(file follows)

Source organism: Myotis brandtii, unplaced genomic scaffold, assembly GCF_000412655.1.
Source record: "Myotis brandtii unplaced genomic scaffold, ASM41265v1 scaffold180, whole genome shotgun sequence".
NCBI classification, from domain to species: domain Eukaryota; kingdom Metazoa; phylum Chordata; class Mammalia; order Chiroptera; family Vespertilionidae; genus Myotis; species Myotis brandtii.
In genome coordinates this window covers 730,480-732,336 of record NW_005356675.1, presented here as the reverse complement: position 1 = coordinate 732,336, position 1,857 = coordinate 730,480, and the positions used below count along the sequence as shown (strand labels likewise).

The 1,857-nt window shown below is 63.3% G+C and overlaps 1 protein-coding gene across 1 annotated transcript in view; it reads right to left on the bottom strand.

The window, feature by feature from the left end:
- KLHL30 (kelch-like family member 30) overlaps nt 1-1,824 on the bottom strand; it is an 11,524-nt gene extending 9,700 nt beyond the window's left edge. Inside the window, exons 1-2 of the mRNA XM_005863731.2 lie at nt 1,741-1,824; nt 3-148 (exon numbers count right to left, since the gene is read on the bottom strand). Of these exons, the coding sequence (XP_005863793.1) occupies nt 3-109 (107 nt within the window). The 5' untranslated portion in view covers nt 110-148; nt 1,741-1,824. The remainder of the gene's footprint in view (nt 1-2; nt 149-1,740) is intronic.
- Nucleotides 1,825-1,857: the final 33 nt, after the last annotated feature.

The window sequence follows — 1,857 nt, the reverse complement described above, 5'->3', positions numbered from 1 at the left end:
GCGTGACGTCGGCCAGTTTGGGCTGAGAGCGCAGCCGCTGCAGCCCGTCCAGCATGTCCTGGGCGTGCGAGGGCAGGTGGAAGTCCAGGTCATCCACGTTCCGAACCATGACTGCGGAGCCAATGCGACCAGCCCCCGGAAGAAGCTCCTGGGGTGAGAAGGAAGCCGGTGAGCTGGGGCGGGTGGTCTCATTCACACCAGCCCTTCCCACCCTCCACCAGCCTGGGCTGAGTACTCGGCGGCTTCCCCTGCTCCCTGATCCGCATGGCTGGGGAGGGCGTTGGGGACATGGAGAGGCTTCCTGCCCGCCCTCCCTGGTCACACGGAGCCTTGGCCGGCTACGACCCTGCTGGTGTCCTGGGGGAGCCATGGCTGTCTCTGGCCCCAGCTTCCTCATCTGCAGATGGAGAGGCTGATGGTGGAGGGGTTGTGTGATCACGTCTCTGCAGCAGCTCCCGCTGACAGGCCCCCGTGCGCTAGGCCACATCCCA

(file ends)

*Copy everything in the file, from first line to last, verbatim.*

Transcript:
Source organism: Myotis brandtii, unplaced genomic scaffold, assembly GCF_000412655.1.
Source record: "Myotis brandtii unplaced genomic scaffold, ASM41265v1 scaffold180, whole genome shotgun sequence".
NCBI classification, from domain to species: domain Eukaryota; kingdom Metazoa; phylum Chordata; class Mammalia; order Chiroptera; family Vespertilionidae; genus Myotis; species Myotis brandtii.
In genome coordinates this window covers 730,480-732,336 of record NW_005356675.1, presented here as the reverse complement: position 1 = coordinate 732,336, position 1,857 = coordinate 730,480, and the positions used below count along the sequence as shown (strand labels likewise).

The 1,857-nt window shown below is 63.3% G+C and overlaps 1 protein-coding gene across 1 annotated transcript in view; it reads right to left on the bottom strand.

The window, feature by feature from the left end:
- KLHL30 (kelch-like family member 30) overlaps nt 1-1,824 on the bottom strand; it is an 11,524-nt gene extending 9,700 nt beyond the window's left edge. Inside the window, exons 1-2 of the mRNA XM_005863731.2 lie at nt 1,741-1,824; nt 3-148 (exon numbers count right to left, since the gene is read on the bottom strand). Of these exons, the coding sequence (XP_005863793.1) occupies nt 3-109 (107 nt within the window). The 5' untranslated portion in view covers nt 110-148; nt 1,741-1,824. The remainder of the gene's footprint in view (nt 1-2; nt 149-1,740) is intronic.
- Nucleotides 1,825-1,857: the final 33 nt, after the last annotated feature.

The window sequence follows — 1,857 nt, the reverse complement described above, 5'->3', positions numbered from 1 at the left end:
GCGTGACGTCGGCCAGTTTGGGCTGAGAGCGCAGCCGCTGCAGCCCGTCCAGCATGTCCTGGGCGTGCGAGGGCAGGTGGAAGTCCAGGTCATCCACGTTCCGAACCATGACTGCGGAGCCAATGCGACCAGCCCCCGGAAGAAGCTCCTGGGGTGAGAAGGAAGCCGGTGAGCTGGGGCGGGTGGTCTCATTCACACCAGCCCTTCCCACCCTCCACCAGCCTGGGCTGAGTACTCGGCGGCTTCCCCTGCTCCCTGATCCGCATGGCTGGGGAGGGCGTTGGGGACATGGAGAGGCTTCCTGCCCGCCCTCCCTGGTCACACGGAGCCTTGGCCGGCTACGACCCTGCTGGTGTCCTGGGGGAGCCATGGCTGTCTCTGGCCCCAGCTTCCTCATCTGCAGATGGAGAGGCTGATGGTGGAGGGGTTGTGTGATCACGTCTCTGCAGCAGCTCCCGCTGACAGGCCCCCGTGCGCTAGGCCACATCCCA